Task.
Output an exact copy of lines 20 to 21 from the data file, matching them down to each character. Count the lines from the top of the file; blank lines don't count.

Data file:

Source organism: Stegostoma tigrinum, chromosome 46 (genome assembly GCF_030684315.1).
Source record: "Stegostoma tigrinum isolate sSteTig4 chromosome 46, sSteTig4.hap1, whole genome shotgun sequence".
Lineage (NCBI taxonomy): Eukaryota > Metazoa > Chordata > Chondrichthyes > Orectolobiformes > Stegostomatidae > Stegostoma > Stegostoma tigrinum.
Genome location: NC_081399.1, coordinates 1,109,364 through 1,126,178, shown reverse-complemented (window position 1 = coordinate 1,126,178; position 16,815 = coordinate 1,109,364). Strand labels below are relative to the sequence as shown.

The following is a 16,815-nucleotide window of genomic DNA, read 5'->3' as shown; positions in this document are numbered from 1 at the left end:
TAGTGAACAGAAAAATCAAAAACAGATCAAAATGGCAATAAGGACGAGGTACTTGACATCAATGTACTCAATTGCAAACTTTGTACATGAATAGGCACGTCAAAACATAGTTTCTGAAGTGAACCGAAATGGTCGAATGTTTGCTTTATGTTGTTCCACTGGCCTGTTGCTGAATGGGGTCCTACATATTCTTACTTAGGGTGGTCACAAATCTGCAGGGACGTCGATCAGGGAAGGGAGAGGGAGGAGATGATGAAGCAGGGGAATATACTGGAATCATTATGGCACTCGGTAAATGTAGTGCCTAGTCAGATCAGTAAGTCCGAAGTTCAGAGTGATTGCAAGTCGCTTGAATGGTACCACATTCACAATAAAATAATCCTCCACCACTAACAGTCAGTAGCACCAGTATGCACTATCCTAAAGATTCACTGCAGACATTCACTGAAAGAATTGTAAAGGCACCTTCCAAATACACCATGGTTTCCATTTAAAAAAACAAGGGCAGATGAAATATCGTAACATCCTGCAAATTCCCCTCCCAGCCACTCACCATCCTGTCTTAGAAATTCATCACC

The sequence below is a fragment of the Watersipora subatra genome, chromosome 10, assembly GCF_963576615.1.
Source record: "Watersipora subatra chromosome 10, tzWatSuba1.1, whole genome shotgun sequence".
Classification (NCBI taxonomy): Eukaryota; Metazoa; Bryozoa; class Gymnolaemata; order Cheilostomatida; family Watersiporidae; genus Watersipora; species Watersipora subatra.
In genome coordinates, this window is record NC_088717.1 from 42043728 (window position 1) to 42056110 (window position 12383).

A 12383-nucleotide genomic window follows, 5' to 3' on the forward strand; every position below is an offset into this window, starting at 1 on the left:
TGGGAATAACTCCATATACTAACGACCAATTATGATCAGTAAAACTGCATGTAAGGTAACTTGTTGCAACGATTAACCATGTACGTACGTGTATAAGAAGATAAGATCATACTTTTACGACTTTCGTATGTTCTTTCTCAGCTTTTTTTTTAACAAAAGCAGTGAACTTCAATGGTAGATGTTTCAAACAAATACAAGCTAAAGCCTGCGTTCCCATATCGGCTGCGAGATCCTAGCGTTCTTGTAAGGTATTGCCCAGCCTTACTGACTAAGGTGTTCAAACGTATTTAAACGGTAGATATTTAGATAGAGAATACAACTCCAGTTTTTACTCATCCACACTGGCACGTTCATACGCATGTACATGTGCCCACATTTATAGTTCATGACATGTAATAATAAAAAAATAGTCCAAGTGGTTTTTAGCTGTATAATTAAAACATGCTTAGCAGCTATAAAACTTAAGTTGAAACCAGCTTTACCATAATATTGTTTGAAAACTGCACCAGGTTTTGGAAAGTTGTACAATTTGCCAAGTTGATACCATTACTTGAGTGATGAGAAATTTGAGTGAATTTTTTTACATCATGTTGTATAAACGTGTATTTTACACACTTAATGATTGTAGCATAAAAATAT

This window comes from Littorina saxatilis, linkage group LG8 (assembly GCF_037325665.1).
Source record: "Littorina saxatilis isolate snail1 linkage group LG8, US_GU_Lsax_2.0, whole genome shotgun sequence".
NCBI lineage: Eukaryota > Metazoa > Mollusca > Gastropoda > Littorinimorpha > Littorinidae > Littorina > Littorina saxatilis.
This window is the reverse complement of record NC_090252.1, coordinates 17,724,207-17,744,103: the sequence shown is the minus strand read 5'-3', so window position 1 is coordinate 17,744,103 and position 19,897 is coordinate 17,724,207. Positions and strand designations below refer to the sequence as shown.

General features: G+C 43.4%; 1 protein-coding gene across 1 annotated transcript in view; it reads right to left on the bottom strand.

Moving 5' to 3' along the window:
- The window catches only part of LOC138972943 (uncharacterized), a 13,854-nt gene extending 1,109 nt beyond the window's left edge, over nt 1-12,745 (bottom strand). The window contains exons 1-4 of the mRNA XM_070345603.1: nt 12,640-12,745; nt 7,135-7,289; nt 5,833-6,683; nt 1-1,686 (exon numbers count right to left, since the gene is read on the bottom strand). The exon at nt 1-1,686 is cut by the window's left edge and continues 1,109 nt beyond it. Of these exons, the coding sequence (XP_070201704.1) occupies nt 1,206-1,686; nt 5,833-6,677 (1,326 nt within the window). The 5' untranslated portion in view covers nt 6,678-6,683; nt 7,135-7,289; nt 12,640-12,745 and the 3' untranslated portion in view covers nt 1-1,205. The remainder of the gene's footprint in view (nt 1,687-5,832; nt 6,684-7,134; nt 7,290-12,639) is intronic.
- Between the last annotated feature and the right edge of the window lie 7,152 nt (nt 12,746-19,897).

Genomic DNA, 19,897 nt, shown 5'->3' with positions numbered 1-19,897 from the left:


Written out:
- Between the last annotated feature and the right edge of the window lie 7,152 nt (nt 12,746-19,897).

Genomic DNA, 19,897 nt, shown 5'->3' with positions numbered 1-19,897 from the left: